Time changes coming to Newport’s 19th Street Public Dock

The Harbor Commission in March approved a staff recommendation to change the times on the public dock, making the longest section available for a greater length of time.

NEWPORT BEACH—Time adjustments have been approved for Newport Beach’s 19th Street Public Dock. The Harbor Department proposed the changes, which include moving the 20-minute zone to the eastern edge and making the longest section available for up to three hours.

Currently, the maximum time designations for use of the dock are 83 linear feet for tie-ups not to exceed 20 minutes, 45 linear feet for tie-ups not to exceed three hours and 88 linear feet for tie-ups not to exceed 72 hours. The recommended changes reassign approximately 31 linear feet on the west side of dock from three hours to 24 hour maximum use; reassign approximately 83 linear feet on the north side of the dock from 20 minutes to three hour maximum use; and reassign approximately 21 linear feet on the east side of the dock from three hours to 20 minute maximum use. The Harbor Commission approved the recommendation at their March 11 meeting.

According to a staff report, the 19th Street Public Dock is one of the most heavily trafficked short-term docking locations in the harbor. It is located near the J and H mooring fields and adjacent to a public beach, a large residential neighborhood, and various nearby commercial services and retail stores.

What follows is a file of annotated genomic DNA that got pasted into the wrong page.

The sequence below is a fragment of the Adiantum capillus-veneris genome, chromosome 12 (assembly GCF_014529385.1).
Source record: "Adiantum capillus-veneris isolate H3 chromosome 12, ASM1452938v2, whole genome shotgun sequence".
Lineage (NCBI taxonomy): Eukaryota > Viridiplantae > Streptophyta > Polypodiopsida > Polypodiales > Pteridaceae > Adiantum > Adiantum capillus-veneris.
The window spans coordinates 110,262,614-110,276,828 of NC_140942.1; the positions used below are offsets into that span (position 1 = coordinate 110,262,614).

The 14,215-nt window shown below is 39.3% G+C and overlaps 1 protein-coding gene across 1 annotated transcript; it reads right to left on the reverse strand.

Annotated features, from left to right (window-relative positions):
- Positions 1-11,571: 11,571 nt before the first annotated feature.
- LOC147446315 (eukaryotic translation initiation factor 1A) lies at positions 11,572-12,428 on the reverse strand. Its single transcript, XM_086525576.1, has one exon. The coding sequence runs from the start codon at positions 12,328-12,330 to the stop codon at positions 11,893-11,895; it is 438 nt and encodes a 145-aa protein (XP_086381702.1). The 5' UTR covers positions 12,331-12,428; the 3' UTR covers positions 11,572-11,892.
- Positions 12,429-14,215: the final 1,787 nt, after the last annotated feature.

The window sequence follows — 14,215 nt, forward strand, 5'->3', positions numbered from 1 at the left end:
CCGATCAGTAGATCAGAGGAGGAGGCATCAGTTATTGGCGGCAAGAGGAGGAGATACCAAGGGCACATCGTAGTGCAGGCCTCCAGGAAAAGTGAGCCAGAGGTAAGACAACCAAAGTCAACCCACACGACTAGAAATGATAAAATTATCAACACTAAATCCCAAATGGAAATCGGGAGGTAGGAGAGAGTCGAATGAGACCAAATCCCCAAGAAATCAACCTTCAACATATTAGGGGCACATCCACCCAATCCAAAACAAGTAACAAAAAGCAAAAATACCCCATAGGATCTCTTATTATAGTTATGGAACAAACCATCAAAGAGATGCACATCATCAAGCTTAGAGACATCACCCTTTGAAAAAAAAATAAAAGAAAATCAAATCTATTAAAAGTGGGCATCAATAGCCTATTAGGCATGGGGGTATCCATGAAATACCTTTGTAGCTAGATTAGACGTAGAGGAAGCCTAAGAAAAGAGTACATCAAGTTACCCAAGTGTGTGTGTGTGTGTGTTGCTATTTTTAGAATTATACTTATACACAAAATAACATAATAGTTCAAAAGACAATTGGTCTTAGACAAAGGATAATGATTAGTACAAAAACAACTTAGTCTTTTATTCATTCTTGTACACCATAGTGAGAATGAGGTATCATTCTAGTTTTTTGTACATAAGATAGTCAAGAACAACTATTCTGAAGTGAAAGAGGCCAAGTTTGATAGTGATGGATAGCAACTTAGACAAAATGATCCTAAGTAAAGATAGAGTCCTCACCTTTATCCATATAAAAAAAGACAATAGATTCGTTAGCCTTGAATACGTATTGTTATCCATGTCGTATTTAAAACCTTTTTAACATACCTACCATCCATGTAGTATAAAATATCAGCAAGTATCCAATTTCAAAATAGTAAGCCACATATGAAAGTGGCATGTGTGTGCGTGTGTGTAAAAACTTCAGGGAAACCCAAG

Three of the primary stakeholder groups that utilize this dock are live-aboard permittees, commercial and recreational mooring permittees and short-term sub-permittees, who are staying overnight aboard their vessels under the allowable conditions in Title 17 of the City’s Municipal Code.

A staff report stated Harbor Department staff learned during discussions with members of these groups, as well as feedback received at recent Harbor Visioning meetings, that the current dock time designations do not adequately address those user’s needs, which include docking a dinghy in order to go ashore for work-shifts, docking for extended appointments and docking for day-trips or recreational activities.

Harbor users reported they often find the 72-hour area fully occupied. According to the staff report, this results in the hypothetical boater who has an eight to 12 hour docking need to make use of the three hour time zone, intentionally overstaying in that designated area, resulting in a cascading effect, limiting space available for those intending to use the dock for three hours or less.

“The new arrangement is supported by findings of a study done on Public Pier use and what amenities boaters most want to access when they come ashore,” Harbor Commission Chair Paul Blank said in an email.

City policy authorizes the harbormaster to post dock markings or signs limiting the time during which a vessel may be tied up or secured to maintain such facilities in a manner that will permit the greatest public use and avoid continuous occupancy, congestion or blocking thereof.

Staff will actively monitor the modified zones assessing over time if the change results in improved utilization.


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